• Sustaining Members
  • 18789 posts
  • Cinematographer
  • Los Angeles

Posted 30 September 2015 - 12:27 PM

Judging by his Facebook posts, Tim is on a cross-country motorcycle trip so he might not respond right away...
  • 0

#15 Duca Simon Luchini

Duca Simon Luchini
  • Basic Members
  • PipPip
  • 74 posts
  • Director

Posted 30 September 2015 - 12:31 PM

Ah, ah... anyway this is not a big trouble! We can wait. :lol:


  • 0

#16 Satsuki Murashige

Satsuki Murashige
  • Sustaining Members
  • 3081 posts
  • Cinematographer
  • San Francisco, CA

Posted 30 September 2015 - 01:34 PM

Ok thanks.. sorry I didnt want to come over snarky in any way..  its totally my ignorance of large scale drama lighting.. I was genuinely surprised .. 
 
Makes sense ..thanks for the education sir.. 

Not at all, I'm learning all the time as well! That's why we're all here, right?
  • 0

#17 Robin R Probyn

Robin R Probyn
  • Basic Members
  • PipPipPipPip
  • 1042 posts
  • Cinematographer
  • Tokyo

Posted 30 September 2015 - 07:08 PM

Not at all, I'm learning all the time as well! That's why we're all here, right?

 

Indeed sir .. cheers !


  • 0

#18 Duca Simon Luchini

Duca Simon Luchini
  • Basic Members
  • PipPip
  • 74 posts
  • Director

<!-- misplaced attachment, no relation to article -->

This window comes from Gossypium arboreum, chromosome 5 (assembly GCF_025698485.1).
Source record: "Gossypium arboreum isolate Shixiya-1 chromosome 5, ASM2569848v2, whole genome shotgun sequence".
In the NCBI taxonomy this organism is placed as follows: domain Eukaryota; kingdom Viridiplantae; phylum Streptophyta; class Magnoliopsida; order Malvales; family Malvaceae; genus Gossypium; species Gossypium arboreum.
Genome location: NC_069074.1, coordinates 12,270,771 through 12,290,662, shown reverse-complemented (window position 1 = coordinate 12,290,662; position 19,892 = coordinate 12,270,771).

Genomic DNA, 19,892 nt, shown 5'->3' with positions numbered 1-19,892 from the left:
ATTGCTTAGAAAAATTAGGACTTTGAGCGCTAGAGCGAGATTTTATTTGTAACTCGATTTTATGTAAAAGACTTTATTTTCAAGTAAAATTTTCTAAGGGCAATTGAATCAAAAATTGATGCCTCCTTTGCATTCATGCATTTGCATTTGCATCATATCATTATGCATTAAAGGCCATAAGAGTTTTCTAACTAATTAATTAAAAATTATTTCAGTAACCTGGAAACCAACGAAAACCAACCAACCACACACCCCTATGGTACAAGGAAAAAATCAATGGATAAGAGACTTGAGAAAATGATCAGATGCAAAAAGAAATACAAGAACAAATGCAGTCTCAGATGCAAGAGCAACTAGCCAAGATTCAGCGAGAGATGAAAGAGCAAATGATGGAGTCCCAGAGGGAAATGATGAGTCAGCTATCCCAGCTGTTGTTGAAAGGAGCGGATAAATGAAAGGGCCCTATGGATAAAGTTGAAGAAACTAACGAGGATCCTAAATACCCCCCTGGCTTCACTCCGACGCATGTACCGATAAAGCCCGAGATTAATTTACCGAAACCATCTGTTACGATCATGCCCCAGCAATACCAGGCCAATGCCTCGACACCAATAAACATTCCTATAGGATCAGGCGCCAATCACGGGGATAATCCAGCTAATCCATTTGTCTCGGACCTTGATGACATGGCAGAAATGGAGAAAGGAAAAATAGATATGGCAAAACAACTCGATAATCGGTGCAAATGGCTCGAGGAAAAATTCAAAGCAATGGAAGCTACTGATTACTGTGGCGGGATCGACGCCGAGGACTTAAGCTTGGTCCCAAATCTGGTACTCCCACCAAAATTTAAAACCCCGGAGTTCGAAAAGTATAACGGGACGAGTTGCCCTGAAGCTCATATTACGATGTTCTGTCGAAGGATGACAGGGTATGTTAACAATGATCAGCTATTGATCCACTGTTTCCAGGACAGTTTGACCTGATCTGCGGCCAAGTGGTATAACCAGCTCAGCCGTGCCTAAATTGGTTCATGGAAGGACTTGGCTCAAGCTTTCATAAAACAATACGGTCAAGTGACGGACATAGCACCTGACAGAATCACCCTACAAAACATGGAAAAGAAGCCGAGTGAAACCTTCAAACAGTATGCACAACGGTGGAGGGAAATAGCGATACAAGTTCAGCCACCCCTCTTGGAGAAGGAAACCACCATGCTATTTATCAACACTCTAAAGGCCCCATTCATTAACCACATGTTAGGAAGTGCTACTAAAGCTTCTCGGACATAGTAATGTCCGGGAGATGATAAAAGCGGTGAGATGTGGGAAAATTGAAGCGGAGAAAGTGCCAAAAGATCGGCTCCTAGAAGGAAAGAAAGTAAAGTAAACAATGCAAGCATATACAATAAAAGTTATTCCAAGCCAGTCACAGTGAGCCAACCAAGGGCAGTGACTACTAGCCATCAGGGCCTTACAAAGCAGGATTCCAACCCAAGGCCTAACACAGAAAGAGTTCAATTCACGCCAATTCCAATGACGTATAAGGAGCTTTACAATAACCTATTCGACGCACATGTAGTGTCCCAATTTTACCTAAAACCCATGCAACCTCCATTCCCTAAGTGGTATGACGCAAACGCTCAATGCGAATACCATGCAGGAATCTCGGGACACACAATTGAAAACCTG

Posted 01 October 2015 - 12:32 AM

Hi everybody, sorry if i came back to some topics of this thread, but thinking about your answers, I have arisen other doubts ...

 

When we make a White balance we simply remove every cast color ... shortly, we remove a colour dominance, to obtain a neutral color scene.

Instead, setting up a specific Kelvin value, means to give a dominance, i.e. means to give a specific color temperature to Camera. In Inside location, if we use 5.6 K lights and we give 5.6 K as white balance to our Camera (often 3.2k and 5.6 K are  presets available). to be sure to have color continuity (or consistence, as Satzuki said).

In outdoor scenes, where sun lighting change constantly, we should follow the same concept, i.e. trying to keep at the same color temperature between Camera and Sun. In many cases, if we add lights we should provide to match these lights with the sun color temperature to keep to have continuity in general lighting of the scene. So, as said Satzuki, Gaffer should measure the SUN color temperature and provide to add gel to match the color temp of additional outdoor light (normally 5.6K) with the actual sun color temperature. A very complex and hard job....